Their tomb was originally discovered in August 1916 in the desert mountain cliffs in the southwest valley near Luxor and promptly looted by Qurnawi villagers. When the Egyptian antiquities authorities tracked down the burial in September of that year, all that was left at the original site were the objects discarded by the tomb robbers. It is thought that originally there were three intact burials at the site. Only the gold and stone objects had survived as the wood and the mummies and wooden materials had disintegrated due to moisture "from water seeping through the cliffs above." However, most of their surviving funerary remains were tracked down and purchased on the antiquities market at the time and many now reside at the Metropolitan Museum in New York.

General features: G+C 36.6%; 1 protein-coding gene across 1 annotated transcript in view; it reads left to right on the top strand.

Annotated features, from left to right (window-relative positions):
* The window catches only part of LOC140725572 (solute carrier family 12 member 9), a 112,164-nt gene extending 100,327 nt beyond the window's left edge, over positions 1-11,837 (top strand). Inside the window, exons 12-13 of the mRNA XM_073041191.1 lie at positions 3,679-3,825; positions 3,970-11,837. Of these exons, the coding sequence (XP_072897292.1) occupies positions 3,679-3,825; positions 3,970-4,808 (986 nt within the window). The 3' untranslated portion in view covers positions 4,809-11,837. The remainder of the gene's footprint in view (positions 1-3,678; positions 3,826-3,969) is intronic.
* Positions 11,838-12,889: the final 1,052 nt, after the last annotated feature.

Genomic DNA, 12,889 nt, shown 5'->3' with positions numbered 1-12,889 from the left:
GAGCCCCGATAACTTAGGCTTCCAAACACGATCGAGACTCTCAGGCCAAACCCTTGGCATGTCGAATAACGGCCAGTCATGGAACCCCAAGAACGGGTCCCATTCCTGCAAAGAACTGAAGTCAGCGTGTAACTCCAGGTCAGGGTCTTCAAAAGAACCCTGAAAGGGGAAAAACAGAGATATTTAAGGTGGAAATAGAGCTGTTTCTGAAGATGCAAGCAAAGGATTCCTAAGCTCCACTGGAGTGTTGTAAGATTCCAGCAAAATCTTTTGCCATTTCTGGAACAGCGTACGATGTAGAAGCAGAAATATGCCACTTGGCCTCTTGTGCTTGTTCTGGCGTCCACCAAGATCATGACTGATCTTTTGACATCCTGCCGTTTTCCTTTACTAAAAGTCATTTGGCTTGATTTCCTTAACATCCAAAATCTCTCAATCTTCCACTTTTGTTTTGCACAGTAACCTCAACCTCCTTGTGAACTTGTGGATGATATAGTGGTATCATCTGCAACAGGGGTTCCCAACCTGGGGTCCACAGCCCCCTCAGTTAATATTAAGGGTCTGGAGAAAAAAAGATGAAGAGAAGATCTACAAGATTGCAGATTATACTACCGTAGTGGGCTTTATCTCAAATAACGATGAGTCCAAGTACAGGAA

Some of the treasures found within their tomb include gold diadems, gilded gold, toe and feet sandals, gold, carnelian and glass bracelets together with other vessels. Each of their bracelets are inscribed with the cartouche of Thutmose III. Other objects found in the tomb include Hathor decorated gold, silver and glass mirrors. While the collection is impressive, none of their headdresses employed the vulture motif used by more senior queens.
Like the cliff tomb of Hatshepsut that Howard Carter found in Wady A, the tomb of Thutmose's foreign wives was also cut into a crevice. Its entrance, though, "was cut into a platform about 10 metres from the wady floor, quite like Thutmosis III's tomb in the Valley of the Kings." Menhet, Menwi and Merti's tomb consisted "of a single undecorated chamber--ca. 5 X 7.5 metres, by 1.5 to more than 2 metres high."